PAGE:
The headquarters of the IDS (which has Ministry of External Affairs representation), established as part of the MoD, was kept separate for lording over by MoD bureaucrats. The DPC follows the same trick by making HQ IDS the Secretariat, keeping military professionals away.
The KRC and GoM recommended the early establishment of Chief of Defense Staff (CDS). The Congress-led United Progressive Alliance II government diluted this to establishing a “Permanent Chairman COSC,” and now the Modi government is upgrading the status of the national security adviser to that of a “mini Xi Jinping,” the ultimate aim being as and when the Theater Commands come up. Theater commanders will report directly to the NSA in absence of Chief of Defence Staff, which will be most ridiculous. Why not abolish the post of defense minister altogether and make the national security adviser “India’s Xi Jinping”?
Not only is the DPC a recipe for future clashes between the defense minister and the national security adviser, the capabilities and conduct of the NSA can’t be ignored.
For example, the former NSA Shivshankar Menon, when he was the the Foreign Secretary, inserted support to Balochistan in the joint statement issued at Sharm-el-Sheikh, despite the mission in Pakistan opposing it, much to our continued future embarrassment. As NSA he was also working behind the scenes for India to withdraw from Saltoro Range near the Siachen Glacier, which would have put India at an immense strategic disadvantage. The Modi government’s acknowledgment of the committees isn’t the answer for such issues. The NSA and the Defense Minister (given military professionals) can very much handle them (as was recommended by KRC and GoM). Castles can’t be built in air without funds, and Make in India, shopping and exports can’t be central to defense.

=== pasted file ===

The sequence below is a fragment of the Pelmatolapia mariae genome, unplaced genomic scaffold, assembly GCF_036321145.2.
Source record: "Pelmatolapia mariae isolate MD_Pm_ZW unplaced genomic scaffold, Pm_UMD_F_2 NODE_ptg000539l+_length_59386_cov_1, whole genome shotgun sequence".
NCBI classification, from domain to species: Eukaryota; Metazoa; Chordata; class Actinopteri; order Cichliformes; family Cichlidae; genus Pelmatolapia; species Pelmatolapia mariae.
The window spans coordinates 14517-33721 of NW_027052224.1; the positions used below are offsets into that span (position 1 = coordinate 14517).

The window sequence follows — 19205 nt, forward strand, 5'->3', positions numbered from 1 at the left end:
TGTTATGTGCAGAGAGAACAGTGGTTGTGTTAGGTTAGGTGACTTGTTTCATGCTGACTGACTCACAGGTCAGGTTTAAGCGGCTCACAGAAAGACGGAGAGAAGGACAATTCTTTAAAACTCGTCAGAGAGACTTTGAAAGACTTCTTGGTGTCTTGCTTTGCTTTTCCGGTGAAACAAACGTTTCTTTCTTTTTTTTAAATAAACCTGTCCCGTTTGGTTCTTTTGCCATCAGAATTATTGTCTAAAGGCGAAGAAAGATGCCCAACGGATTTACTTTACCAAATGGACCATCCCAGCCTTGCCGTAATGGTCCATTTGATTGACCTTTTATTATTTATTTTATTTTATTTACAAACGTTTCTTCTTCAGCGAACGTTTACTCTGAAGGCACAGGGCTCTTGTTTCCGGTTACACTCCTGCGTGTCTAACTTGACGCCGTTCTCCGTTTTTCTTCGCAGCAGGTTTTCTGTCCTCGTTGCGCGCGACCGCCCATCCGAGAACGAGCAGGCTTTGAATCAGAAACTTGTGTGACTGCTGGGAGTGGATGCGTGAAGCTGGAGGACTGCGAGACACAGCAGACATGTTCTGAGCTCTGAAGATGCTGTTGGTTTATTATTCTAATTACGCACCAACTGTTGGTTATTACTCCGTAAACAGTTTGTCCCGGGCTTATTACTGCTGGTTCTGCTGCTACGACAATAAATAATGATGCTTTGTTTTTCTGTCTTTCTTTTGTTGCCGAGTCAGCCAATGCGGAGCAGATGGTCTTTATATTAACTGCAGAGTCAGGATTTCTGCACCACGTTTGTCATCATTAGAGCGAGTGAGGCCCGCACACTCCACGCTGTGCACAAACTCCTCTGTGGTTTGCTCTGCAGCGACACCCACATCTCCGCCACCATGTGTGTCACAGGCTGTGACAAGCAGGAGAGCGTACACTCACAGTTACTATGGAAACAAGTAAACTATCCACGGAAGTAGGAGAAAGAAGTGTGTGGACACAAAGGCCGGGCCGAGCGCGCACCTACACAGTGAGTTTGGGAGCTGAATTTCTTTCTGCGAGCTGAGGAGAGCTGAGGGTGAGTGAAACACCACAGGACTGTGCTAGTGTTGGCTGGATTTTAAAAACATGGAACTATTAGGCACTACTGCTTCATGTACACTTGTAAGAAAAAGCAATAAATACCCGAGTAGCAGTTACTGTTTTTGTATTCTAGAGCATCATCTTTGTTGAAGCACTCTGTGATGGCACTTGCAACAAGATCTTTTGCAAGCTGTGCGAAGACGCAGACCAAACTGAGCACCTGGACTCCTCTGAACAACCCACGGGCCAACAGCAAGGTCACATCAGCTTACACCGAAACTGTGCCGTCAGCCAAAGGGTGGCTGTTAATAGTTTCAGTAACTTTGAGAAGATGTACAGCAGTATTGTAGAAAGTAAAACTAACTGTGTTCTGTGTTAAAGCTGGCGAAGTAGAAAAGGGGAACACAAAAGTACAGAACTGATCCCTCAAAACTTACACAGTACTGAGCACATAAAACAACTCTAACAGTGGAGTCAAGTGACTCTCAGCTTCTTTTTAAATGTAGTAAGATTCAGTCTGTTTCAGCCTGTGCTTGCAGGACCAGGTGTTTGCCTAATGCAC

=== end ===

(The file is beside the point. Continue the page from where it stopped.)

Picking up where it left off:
In 2015, the then Defense Minister, Manohar Parrikar, gave a ‘misleading’ statement that Chief of Defence Staff will be a reality soon. He paid homage at Amar Jawan Jyoti with his shirt hanging outside his pants and in slippers and at the ceremonial functions like launching naval ship, but was immaculately dressed abroad.
National Security Adviser Ajit Doval says he doesn’t require a deputy from the military because he can summon service chiefs whenever he wants. Indeed as a de facto Chief of Defence Staff, he demands presentations directly from service vice-chiefs on equipment procurements.
Meanwhile Defense Minister Nirmala Sitharaman says the MoD will not withdraw appeals against ex-servicemen disability pensions in the Supreme Court. The Supreme Court’s action is like fining the MoD 100,000 rupees (US$1,500) for blocking compensation to disabled soldiers, which though a disgrace, doesn’t matter – after all, how many can afford legal battles?
The display of such arrogance is perhaps in the belief that no national-level political leader compares in stature to Modi. But it is more likely that it is to cover the government’s abject surrender to the bureaucracy and the deep state. And the DPC is probably part of the same machinations. You don’t need this circus if the KRC-GoM recommendations are fully implemented – which is a far better option.
Modi recently said at Westminster that criticism is healthy for democracy. But this criticism may not reach him and the defense minister.